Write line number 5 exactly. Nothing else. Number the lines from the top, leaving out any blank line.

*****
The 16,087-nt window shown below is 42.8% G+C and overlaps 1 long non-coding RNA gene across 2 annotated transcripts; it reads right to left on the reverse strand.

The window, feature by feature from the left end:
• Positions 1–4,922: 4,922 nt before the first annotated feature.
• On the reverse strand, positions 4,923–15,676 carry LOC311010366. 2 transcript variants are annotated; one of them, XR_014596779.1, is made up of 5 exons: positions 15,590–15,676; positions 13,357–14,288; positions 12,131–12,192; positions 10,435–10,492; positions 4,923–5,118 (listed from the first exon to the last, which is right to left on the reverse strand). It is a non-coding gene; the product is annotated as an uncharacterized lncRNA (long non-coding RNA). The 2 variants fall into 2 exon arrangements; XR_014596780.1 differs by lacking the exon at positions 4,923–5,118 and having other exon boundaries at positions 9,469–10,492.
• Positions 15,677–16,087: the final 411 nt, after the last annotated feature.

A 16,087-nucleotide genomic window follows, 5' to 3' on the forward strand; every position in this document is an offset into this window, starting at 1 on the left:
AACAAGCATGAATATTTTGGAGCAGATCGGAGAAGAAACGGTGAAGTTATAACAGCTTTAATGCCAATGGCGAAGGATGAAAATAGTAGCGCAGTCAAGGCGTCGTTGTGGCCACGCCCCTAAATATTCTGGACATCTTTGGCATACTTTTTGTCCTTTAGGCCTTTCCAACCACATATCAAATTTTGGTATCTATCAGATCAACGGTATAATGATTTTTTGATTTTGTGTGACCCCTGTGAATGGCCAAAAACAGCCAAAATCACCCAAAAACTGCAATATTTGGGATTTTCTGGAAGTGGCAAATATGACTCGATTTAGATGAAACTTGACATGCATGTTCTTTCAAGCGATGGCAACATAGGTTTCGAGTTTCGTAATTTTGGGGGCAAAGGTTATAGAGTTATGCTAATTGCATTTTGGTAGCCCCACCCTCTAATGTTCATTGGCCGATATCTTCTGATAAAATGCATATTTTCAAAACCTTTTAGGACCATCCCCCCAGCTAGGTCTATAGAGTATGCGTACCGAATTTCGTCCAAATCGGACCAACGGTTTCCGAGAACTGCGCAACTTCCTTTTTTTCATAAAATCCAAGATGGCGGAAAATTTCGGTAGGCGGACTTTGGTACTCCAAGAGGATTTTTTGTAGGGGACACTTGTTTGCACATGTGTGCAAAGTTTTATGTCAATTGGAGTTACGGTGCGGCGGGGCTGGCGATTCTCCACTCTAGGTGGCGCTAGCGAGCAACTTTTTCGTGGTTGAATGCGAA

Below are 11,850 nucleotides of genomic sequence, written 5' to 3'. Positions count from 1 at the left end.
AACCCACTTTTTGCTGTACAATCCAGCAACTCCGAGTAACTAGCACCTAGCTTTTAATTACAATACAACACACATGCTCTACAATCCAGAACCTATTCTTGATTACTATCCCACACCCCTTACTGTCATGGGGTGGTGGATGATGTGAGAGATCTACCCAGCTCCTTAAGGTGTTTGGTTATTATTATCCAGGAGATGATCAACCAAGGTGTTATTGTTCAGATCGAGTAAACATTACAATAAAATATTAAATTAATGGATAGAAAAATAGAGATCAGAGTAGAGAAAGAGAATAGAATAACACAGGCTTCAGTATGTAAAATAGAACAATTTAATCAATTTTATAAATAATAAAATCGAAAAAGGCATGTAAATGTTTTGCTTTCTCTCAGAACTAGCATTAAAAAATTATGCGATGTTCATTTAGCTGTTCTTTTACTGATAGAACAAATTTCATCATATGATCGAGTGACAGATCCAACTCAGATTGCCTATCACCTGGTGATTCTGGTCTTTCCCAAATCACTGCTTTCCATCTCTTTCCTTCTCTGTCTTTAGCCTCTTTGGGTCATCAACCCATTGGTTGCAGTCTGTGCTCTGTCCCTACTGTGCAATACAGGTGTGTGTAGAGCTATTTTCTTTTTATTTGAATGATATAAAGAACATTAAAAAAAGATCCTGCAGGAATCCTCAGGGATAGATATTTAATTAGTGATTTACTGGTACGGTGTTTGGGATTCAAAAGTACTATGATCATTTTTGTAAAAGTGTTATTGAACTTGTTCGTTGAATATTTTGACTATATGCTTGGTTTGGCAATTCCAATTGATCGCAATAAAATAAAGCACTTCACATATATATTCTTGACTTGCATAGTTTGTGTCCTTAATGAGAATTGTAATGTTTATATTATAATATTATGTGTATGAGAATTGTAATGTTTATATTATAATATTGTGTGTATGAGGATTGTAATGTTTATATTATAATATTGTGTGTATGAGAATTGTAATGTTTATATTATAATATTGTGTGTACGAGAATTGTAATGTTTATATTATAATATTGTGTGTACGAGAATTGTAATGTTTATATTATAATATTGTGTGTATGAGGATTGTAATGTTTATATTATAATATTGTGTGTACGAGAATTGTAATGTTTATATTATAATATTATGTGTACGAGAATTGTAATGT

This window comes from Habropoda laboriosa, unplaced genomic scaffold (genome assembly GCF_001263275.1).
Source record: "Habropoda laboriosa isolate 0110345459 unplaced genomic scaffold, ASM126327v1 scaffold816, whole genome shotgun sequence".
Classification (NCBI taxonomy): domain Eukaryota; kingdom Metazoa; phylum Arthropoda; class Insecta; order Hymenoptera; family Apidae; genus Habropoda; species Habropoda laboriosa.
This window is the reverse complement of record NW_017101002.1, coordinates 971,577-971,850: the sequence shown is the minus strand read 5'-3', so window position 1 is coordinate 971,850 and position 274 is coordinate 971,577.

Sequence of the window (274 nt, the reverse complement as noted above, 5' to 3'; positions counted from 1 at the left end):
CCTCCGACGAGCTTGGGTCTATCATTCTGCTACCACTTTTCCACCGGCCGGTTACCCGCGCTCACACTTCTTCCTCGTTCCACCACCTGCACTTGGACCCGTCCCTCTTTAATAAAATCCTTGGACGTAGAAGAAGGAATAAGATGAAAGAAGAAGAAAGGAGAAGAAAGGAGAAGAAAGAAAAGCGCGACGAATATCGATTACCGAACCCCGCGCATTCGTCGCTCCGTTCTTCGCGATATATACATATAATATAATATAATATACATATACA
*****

• Positions 15,677–16,087: the final 411 nt, after the last annotated feature.